Offering a money-back guarantee helps eliminate any apprehensions your customers may have about purchasing your product or service. Plus, it provides customers with a sense of security that you are not going to just take their money and run. Typically, offering longer guarantees—one year or more as opposed to 30 days—will yield even higher conversion rates.
Your company’s reviews are not going to be found on your website; they are going to be located on external websites that have no affiliation with your own. Accordingly, positive reviews found on an independent source can carry a lot of weight in terms of facilitating conversions.
Consider Yelp, for example. How many times have you perused Yelp reviews before deciding which restaurant or bar to go to? Reviews are powerful and the potential impact they can have on your customers is tremendous.
Of course, you can’t tell people what to write about you. But you can encourage customers to write reviews if they had a positive experience and respond to any negative reviews by offering to remedy any less than stellar transactions.
Are there any well-known people in your city or town whom you could contact, perhaps via Twitter or Facebook? If so, get in touch and ask them about endorsing your company or offer. Affixing a celebrity or public figure to your business enhances both brand recognition and your credibility—if Mr. Hot-Shot or Miss Big-Wig uses it, then it must be good. According to FosterWebMarketing, “Video endorsements are best, followed by a print endorsement next to their picture.”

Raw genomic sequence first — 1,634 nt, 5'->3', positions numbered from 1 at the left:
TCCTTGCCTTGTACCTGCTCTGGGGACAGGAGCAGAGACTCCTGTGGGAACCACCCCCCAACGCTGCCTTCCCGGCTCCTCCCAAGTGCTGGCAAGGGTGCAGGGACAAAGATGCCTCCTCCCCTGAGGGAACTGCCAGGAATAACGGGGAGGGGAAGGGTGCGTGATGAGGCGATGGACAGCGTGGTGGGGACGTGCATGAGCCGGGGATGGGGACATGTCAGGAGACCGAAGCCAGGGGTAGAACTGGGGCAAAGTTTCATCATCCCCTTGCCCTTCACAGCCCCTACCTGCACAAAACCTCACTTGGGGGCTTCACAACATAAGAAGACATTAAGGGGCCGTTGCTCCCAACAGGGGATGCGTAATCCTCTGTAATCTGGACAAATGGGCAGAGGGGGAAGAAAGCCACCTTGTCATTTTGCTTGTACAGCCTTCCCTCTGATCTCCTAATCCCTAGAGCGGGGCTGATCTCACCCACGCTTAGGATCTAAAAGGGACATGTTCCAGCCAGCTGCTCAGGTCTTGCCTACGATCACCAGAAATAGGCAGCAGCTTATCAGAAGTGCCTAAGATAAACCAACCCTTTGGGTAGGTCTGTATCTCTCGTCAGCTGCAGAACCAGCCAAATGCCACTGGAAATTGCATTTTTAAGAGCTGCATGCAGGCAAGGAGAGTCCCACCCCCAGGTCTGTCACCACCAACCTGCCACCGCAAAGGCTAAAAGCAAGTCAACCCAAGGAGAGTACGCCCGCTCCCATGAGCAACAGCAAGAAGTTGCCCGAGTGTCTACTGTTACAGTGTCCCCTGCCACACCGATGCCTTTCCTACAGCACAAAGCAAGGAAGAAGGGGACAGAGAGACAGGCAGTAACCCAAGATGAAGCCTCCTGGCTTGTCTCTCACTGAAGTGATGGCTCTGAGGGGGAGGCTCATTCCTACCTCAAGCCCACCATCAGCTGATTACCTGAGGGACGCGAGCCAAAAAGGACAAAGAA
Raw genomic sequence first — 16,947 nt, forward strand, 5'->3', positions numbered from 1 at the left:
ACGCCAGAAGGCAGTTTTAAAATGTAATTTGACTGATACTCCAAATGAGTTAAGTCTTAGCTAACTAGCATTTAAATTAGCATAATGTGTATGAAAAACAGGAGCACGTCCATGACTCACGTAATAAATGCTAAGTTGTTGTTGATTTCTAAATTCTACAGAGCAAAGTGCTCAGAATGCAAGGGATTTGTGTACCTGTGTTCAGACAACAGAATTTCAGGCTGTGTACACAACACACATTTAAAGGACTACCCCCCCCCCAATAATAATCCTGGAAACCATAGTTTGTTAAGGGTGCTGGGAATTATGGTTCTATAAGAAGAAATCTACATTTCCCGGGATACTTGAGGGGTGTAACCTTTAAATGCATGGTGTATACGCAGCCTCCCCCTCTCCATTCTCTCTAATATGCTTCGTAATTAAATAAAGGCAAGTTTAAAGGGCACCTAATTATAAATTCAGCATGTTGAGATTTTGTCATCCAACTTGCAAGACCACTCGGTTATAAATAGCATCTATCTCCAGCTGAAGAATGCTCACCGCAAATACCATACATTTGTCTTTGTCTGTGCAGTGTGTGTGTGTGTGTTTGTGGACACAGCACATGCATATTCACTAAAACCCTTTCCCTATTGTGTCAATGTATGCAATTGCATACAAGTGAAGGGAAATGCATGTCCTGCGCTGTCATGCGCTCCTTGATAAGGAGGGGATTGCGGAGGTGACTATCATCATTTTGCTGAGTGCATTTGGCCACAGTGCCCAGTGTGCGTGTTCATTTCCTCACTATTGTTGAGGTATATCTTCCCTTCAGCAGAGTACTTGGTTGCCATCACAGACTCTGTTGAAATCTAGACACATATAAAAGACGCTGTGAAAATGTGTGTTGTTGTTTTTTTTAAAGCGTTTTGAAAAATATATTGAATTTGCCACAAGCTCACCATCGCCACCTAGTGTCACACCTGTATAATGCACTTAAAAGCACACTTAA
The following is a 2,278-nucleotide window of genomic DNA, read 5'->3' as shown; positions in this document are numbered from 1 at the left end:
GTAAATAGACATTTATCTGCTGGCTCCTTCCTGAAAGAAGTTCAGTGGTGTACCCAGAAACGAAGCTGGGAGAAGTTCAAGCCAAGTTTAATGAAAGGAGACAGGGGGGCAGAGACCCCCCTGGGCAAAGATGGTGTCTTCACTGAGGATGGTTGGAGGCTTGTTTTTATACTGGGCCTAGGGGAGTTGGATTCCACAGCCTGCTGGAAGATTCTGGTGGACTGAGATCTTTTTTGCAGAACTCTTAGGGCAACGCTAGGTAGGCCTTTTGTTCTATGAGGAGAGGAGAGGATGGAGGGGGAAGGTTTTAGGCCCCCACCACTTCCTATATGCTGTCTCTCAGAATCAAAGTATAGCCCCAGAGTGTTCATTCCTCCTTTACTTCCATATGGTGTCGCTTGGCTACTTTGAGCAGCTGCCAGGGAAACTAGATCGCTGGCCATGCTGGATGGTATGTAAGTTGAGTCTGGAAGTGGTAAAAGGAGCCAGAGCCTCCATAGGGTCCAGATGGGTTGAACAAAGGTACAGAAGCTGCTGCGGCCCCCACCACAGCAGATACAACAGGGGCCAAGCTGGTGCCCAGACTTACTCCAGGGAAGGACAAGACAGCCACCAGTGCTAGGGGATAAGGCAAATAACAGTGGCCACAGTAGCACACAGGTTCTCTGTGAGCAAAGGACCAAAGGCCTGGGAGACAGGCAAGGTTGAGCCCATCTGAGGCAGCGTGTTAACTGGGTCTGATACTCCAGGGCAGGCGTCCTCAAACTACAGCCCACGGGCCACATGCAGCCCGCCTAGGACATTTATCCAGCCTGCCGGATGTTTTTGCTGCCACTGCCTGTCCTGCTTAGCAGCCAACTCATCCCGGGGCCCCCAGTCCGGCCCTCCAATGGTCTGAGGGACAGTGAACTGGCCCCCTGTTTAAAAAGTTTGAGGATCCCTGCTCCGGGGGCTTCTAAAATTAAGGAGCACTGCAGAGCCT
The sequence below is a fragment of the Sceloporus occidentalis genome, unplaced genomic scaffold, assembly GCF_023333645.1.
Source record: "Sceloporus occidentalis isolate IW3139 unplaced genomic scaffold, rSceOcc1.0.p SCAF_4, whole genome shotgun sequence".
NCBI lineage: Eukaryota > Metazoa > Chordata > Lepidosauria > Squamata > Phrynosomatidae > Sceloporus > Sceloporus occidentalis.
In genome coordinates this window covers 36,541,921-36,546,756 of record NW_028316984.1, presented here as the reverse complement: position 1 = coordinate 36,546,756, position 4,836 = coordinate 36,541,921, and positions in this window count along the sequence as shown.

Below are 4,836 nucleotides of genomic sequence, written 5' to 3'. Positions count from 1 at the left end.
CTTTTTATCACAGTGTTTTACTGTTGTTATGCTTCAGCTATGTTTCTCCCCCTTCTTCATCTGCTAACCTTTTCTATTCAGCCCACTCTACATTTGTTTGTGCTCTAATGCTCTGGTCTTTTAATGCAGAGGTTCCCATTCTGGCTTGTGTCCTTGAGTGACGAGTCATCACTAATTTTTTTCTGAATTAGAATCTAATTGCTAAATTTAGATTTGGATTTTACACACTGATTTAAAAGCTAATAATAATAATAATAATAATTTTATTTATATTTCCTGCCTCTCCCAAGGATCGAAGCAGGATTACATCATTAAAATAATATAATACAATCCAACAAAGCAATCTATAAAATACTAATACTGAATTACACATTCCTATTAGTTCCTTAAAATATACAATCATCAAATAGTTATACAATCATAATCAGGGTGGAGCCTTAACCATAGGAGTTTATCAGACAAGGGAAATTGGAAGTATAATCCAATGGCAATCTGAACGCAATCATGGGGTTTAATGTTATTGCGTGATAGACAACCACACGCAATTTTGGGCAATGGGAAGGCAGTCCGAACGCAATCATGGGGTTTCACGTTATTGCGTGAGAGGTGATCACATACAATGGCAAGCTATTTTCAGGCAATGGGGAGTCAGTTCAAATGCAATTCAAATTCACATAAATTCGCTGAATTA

- Local News Outlets
If you or your company has ever been featured or talked about on T.V. or in print, you should include the logos of the news outlets that highlighted you on your website. Doing so is like an instant shot of credibility, as it positions you as an expert within your industry.
One Company’s Success with Signaling Trust
Avangate, a digital commerce company, devised a series of tests in order to assess which elements would not only increase its client’s conversion rates but also “communicate value, reduce risk, and elicit trust from customers most effectively.”
Shannon Macleod: “To move the needle on revenue for [Avangate client] Movavi, and find out the truth about what builds trust, we tested three different ways to show value, reduce risk, and foster trust in Movavi’s cart.
- Greater emphasis on customer support, to show dedication in helping customers derive value from the product
- A money-back guarantee, to “reverse risk” and give customers a chance to verify value for themselves